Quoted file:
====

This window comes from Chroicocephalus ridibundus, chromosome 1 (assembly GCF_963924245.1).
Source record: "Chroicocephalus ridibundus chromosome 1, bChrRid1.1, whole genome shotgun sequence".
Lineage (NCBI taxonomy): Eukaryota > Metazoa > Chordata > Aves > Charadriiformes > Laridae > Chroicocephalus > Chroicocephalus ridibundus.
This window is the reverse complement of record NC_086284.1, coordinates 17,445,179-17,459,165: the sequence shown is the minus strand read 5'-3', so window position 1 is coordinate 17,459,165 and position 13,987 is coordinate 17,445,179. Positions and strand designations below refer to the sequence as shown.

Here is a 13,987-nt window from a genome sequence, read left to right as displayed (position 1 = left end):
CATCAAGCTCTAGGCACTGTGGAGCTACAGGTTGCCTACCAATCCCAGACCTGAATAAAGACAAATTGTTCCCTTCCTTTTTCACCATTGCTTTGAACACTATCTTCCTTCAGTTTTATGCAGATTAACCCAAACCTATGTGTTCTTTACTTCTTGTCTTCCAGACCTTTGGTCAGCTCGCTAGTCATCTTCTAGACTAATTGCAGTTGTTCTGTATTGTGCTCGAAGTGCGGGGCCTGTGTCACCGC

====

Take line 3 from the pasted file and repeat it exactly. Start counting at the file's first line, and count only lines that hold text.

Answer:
Lineage (NCBI taxonomy): Eukaryota > Metazoa > Chordata > Aves > Charadriiformes > Laridae > Chroicocephalus > Chroicocephalus ridibundus.